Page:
The University of California Institute for Research in the Arts supports embedded arts research through critical exchange

UC Riverside California Museum of Photography Winter 2012 Exhibitions

Render: New Construction in Video Art
February 4 – April 21, 2012

 

Ethan Turpin: Stereocollision
January 14 – April 14, 2012

 

Render Panel Discussion, Saturday, February 18, 5-6 p.m., followed by receptions for both exhibitions, 6-9 p.m., free admission.

 

UCR California Museum of Photography presents two new exhibitions that explore the use of both old and new photo-based and moving image technologies.

 

Render: New Construction in Video Art explores the physical and phenomenological processes of video in contemporary art. It examines the intermingling of the materiality of technology and video in which artists use pixels and particle units from film to produce a new layer of mediated work. Used in computer editing programs, “rendering” is a required process to generate and solidify special effects and transitions. Consequently, the works in the exhibition apply artistic uses of translating visual data from analog to the digital, and vice versa. Render: New Construction in Video Art also includes Culver Center of the Arts’ Digital Mural Projects’ presentation of Jason Heath: Resonant Bodies, an interactive audiovisual installation that treats the main entrance of the Culver Center as a resonant space where people in motion affect harmonic sounds, as well as the colorful video feeds displayed on two custom-built screens flanking the Culver’s front doors.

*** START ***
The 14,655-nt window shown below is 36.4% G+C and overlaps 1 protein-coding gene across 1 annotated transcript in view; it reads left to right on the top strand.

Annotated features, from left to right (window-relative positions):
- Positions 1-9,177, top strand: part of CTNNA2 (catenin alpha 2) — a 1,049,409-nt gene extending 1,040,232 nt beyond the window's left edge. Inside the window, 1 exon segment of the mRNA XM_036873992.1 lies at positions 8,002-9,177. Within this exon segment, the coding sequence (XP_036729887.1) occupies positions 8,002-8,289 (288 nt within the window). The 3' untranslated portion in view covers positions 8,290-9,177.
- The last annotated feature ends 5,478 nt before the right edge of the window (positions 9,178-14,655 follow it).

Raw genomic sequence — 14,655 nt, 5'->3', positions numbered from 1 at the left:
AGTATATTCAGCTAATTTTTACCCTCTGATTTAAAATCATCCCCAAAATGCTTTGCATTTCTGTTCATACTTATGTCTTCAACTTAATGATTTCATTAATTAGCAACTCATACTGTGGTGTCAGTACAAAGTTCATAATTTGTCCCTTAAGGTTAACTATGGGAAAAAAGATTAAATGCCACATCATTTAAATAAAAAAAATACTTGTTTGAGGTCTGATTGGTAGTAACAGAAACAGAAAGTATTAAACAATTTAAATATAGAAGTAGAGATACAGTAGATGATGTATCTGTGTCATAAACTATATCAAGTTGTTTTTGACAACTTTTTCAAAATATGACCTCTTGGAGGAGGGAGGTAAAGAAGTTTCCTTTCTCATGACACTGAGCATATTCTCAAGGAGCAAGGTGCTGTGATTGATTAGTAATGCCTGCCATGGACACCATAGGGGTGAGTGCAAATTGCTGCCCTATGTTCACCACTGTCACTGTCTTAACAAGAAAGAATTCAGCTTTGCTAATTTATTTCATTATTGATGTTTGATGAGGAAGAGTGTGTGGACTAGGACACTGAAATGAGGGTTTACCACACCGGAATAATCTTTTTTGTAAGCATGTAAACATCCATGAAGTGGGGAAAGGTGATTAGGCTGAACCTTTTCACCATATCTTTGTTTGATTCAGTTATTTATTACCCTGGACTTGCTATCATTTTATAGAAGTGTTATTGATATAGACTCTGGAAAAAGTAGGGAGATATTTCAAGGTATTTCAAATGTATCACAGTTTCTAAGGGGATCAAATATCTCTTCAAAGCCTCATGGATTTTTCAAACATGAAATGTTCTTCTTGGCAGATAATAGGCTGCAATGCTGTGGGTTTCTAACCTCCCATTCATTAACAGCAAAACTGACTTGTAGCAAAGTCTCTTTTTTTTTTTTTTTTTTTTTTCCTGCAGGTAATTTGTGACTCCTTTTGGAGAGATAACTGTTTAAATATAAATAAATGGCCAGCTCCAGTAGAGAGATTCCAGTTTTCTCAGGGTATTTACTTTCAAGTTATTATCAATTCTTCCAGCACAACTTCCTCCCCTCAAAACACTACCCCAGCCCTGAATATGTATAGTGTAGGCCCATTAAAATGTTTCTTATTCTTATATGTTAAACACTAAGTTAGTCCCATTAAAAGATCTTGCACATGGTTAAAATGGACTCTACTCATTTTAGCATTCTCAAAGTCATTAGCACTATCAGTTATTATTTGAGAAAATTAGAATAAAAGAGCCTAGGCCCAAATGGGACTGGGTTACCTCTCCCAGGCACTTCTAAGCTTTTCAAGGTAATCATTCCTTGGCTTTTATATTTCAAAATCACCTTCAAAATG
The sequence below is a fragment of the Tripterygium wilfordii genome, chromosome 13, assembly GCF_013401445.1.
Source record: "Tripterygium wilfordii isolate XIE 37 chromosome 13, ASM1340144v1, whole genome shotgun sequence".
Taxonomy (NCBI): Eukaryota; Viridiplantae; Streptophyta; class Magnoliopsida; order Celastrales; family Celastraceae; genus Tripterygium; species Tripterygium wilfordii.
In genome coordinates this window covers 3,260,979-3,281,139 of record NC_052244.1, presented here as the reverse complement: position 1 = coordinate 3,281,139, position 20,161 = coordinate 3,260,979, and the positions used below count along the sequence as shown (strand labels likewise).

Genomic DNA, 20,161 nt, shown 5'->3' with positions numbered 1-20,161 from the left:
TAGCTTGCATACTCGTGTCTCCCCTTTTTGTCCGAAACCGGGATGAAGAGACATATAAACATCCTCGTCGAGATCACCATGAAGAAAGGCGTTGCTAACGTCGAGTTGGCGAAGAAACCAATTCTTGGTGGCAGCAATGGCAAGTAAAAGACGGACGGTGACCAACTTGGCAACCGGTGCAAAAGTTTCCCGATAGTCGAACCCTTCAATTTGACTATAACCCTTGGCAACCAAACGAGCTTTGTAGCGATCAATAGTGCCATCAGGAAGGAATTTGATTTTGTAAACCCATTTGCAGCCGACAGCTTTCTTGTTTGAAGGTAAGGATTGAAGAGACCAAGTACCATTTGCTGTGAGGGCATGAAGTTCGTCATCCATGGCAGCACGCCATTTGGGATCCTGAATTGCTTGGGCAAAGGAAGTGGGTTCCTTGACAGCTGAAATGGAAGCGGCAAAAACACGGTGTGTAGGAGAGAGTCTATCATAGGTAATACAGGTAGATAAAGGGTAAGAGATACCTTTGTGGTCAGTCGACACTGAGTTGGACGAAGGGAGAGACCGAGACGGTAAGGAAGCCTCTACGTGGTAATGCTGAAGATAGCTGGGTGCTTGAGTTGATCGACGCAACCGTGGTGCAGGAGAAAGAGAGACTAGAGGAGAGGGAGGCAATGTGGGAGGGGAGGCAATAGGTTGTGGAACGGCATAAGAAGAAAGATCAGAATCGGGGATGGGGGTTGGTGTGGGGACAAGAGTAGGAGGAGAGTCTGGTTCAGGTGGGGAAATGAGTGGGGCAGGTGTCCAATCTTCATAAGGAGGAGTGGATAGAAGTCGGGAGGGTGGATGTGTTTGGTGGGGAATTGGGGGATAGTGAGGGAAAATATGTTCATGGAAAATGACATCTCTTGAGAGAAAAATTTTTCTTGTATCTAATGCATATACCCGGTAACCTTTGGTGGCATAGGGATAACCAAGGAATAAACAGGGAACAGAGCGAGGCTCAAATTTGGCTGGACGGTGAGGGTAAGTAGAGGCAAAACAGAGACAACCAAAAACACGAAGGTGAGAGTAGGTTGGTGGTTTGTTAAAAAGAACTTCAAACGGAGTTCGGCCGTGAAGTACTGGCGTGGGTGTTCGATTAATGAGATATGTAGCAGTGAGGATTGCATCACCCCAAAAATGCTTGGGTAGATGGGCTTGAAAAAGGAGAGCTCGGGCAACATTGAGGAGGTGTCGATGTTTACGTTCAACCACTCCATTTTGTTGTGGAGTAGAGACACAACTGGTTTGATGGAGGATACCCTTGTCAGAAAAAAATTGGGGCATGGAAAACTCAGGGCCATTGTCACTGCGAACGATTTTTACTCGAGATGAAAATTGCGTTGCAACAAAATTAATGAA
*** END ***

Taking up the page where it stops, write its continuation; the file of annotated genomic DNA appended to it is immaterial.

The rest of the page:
Ethan Turpin: Stereocollision is a series of digitally-recomposed historical images drawn from the California Museum of Photography’s Keystone-Mast Collection, world’s largest stereoscopic photography archive. In his first solo museum exhibition,Ethan Turpin creates new narratives from the historic photographs steeped in twenty-first century meaning. Collecting elements from historic photographs which were originally intended as documentary and educational, he digitally recomposes them to create fantastical images with a sly sense of humor and a strong sense of the cause-and-effect relationships between nineteenth and twentieth century practices and contemporary social, cultural, spiritual, and ecological issues.

 

http://www.cmp.ucr.edu/

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